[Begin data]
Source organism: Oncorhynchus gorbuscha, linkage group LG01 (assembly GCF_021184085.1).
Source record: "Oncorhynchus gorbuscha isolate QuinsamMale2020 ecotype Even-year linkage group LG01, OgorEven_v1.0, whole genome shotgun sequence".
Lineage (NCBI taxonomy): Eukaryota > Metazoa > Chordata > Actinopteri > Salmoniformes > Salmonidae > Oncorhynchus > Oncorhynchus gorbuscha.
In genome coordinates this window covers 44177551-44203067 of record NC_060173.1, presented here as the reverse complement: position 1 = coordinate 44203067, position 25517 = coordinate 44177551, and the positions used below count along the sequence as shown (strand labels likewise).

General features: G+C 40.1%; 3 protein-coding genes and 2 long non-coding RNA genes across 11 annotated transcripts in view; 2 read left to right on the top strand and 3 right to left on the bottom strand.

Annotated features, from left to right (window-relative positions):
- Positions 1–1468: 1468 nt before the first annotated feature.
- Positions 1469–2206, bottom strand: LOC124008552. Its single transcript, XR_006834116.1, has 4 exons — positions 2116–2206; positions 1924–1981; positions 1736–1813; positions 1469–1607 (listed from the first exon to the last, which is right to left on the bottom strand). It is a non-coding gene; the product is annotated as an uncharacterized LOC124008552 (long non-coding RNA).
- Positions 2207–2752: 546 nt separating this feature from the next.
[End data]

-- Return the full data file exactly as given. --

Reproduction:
Source organism: Oncorhynchus gorbuscha, linkage group LG01 (assembly GCF_021184085.1).
Source record: "Oncorhynchus gorbuscha isolate QuinsamMale2020 ecotype Even-year linkage group LG01, OgorEven_v1.0, whole genome shotgun sequence".
Lineage (NCBI taxonomy): Eukaryota > Metazoa > Chordata > Actinopteri > Salmoniformes > Salmonidae > Oncorhynchus > Oncorhynchus gorbuscha.
In genome coordinates this window covers 44177551-44203067 of record NC_060173.1, presented here as the reverse complement: position 1 = coordinate 44203067, position 25517 = coordinate 44177551, and the positions used below count along the sequence as shown (strand labels likewise).

General features: G+C 40.1%; 3 protein-coding genes and 2 long non-coding RNA genes across 11 annotated transcripts in view; 2 read left to right on the top strand and 3 right to left on the bottom strand.

Annotated features, from left to right (window-relative positions):
- Positions 1–1468: 1468 nt before the first annotated feature.
- Positions 1469–2206, bottom strand: LOC124008552. Its single transcript, XR_006834116.1, has 4 exons — positions 2116–2206; positions 1924–1981; positions 1736–1813; positions 1469–1607 (listed from the first exon to the last, which is right to left on the bottom strand). It is a non-coding gene; the product is annotated as an uncharacterized LOC124008552 (long non-coding RNA).
- Positions 2207–2752: 546 nt separating this feature from the next.